Home Information Cases Sinclair Investment Holdings SA v Versailles Trade Finance Ltd (2007)

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Sinclair Investment Holdings SA v Versailles Trade Finance Ltd (2007)

Summary

Whilst an individual had persuaded the claimant company to invest funds in a particular trading transaction, as no separate and personal duty of loyalty and fidelity by that individual had been established, the claimant company failed to make good its claim to a proprietary share of a property purchased as a result of a fraudulent conspiracy whereby its funds had been invested elsewhere.

Facts

The claimant company (S) sought a declaration that the first defendant company (V) and the second and third defendant receivers (L) held the proceeds of a property upon a constructive trust for beneficiaries that included S, and that S was entitled to an account of the sums due to it under the trust and to payment. A fraudulent conspiracy had been carried on by two individuals (C) whereby traders, including S, were induced to advance money to an offshore company (T) by false representations that the money would be used by T for trading transactions of a particular type. In fact the money advanced by the traders was not used by T for such transactions but had instead been used in a "cross-firing" operation involving transfers between bank accounts held by T, V and other companies controlled by C with the object and effect of falsely inflating V's turnover, profit and assets. Those profits enabled C to purchase a valuable house in Kensington. The sham basis of V's trading activities was discovered and L were in due course appointed joint receivers. They entered into settlement agreements with C, as a result of which the Kensington property was sold and £5.2m was paid to them out of the proceeds, which they still held. S contended that the proceeds represented property in which it had a proportionate beneficial interest where the property was or was to be regarded as having been purchased with profits improperly made by C (namely the realised inflated value of shares) in breach of a fiduciary duty he personally owed S with regard to the application by T of the advances that S had made to T. V and L resisted S's claim as unfounded, submitting that on the facts C had owed no personal duty to S with regard to the application of the money it had paid to T, so that the basis of the claim had to fail.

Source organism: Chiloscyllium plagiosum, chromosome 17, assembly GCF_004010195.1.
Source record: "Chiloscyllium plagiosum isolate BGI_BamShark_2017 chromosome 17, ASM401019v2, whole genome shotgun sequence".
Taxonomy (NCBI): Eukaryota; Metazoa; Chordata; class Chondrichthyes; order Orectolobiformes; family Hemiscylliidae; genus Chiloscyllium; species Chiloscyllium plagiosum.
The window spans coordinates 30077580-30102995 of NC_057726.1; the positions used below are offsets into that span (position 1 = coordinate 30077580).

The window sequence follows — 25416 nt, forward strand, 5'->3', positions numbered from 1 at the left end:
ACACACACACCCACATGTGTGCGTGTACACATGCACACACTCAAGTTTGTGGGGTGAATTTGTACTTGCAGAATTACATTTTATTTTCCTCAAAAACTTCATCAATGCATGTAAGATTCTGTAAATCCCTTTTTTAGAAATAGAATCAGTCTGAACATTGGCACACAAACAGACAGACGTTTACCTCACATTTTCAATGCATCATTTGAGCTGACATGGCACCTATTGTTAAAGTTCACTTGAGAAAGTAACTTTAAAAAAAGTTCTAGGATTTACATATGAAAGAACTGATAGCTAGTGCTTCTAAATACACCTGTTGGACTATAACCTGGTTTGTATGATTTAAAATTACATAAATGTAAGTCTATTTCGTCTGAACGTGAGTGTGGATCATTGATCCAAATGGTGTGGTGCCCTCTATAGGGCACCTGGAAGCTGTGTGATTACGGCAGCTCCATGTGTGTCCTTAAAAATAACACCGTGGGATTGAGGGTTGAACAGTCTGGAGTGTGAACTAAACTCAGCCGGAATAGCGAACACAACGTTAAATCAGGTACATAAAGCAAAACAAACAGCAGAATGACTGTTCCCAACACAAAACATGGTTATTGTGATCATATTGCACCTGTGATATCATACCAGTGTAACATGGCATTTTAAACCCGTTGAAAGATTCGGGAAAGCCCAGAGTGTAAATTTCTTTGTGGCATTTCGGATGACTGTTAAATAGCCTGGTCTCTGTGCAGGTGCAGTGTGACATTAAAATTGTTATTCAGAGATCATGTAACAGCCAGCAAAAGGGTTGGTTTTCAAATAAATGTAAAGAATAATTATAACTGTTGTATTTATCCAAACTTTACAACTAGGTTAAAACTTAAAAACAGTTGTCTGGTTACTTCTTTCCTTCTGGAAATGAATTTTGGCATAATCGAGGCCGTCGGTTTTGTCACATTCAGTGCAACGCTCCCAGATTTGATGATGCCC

Held

In the circumstances, whilst C's assurances had persuaded S to invest in T, S had not been so persuaded on the basis that C was assuming a collateral fiduciary duty towards S as to how he would procure T to handle S's investments. Whilst C's assurances to S no doubt involved dishonest misrepresentations about T in respect of which a claim in deceit might be available, S's attempt to characterise them as giving rise to a separate and personal duty of loyalty and fidelity by S was groundless. Accordingly, S had failed to make good its claim to a proprietary share of the £5.2m.

Judgment for defendants

Chancery Division
Rimer J
Judgment date
30 April 2007
References

LTL 8/5/2007